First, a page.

requiring treatment, or one so obvious even a layperson could recognize a doctor’s attention is
needed. Schaub v. VonWald, 638 F.3d 905, 914 (8th Cir. 2011).
Here, Plaintiff has sufficiently alleged an objectively serious medical need. He states he
had broken teeth and a metal plate which was exposed through his gums. He alleged these
injuries could clearly be seen. It is obvious this requires medical attention. Plaintiff has also
sufficiently alleged Dr. Fatoki deliberately disregarded his medical need. Plaintiff alleges Dr.
Fatoki told him he needed oral surgery due to a broken tooth and an infection, and he would refer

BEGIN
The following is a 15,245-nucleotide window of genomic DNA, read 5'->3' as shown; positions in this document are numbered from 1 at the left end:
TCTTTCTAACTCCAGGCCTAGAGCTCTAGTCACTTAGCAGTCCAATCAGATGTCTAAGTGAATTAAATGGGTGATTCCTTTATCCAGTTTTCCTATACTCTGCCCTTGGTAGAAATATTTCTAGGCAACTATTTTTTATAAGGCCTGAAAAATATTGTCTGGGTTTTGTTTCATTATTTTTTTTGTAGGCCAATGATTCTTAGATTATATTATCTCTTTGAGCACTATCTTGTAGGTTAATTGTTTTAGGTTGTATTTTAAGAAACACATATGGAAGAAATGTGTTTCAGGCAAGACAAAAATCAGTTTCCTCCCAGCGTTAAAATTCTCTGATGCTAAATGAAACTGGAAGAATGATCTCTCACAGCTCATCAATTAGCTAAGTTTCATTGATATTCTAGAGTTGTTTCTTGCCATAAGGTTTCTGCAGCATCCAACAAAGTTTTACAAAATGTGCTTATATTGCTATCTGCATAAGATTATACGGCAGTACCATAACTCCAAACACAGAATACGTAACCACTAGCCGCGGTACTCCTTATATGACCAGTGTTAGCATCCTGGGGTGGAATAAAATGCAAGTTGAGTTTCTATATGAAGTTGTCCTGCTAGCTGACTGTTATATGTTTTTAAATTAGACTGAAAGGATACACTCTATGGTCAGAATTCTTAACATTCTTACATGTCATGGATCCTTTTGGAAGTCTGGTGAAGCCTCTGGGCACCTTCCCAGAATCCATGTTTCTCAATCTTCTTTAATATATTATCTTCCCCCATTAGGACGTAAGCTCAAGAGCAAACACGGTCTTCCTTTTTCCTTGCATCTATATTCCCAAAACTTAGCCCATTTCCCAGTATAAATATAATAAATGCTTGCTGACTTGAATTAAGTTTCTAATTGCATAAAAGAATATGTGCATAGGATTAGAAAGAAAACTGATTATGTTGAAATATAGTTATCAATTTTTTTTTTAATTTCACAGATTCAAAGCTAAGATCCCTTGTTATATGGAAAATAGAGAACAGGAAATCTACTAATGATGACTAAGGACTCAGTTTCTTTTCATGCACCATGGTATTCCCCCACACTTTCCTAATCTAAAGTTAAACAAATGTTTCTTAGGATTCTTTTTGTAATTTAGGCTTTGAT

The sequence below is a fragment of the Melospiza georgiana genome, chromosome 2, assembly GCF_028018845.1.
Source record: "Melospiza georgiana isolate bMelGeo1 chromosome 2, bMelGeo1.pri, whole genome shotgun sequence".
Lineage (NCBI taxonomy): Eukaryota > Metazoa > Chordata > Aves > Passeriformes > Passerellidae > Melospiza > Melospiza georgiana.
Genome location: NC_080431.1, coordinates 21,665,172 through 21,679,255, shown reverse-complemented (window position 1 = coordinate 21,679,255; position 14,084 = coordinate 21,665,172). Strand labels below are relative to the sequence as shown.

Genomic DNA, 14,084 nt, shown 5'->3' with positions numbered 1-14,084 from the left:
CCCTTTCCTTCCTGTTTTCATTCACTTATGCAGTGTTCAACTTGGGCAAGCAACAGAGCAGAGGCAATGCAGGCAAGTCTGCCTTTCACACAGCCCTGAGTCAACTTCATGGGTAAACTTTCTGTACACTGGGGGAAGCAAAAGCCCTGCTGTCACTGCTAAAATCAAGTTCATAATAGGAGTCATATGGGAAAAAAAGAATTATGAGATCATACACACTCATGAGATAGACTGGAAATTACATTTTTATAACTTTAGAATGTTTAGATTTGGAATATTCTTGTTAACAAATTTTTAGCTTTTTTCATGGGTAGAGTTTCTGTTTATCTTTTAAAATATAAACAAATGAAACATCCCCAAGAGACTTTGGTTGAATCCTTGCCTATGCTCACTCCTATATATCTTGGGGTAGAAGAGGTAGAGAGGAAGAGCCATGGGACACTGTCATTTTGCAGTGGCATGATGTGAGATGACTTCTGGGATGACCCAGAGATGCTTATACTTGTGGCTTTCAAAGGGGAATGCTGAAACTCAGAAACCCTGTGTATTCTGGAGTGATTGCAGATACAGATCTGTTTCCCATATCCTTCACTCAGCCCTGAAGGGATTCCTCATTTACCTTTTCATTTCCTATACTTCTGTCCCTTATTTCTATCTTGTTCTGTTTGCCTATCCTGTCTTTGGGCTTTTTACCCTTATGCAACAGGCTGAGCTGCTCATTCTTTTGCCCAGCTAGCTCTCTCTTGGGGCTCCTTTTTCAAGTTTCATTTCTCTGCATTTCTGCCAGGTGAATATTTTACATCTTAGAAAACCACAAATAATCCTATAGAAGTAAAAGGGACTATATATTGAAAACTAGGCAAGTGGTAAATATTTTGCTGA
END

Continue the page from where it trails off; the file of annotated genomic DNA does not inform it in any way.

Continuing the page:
Plaintiff to a dentist, but he did not do so. Under liberal pleading standards, these are sufficient
allegations to establish a claim for deliberate indifference of a serious medical need due to a
delay in providing dental care. See Fields v. Gander, 734 F.2d 1313, 1315 (8th Cir. 1984)
(holding refusal to provide dental care for up to three weeks can support a violation); Boyd v.
Knox, 47 F.3d 966, 969 (8th Cir. 1995) (finding a three-week delay in dental care can support a
violation, even when inmate has previously been given pain killers and antibiotics). Therefore,
the Court will deny Dr. Fatoki’s Motion to Dismiss.
IT IS HEREBY ORDERED that Defendant Dr. Fatoki’s Motion to Dismiss [ECF No.
19] is DENIED.
Dated this 9th Day of May, 2017.
E. RICHARD WEBBER
SENIOR UNITED STATES DISTRICT JUDGE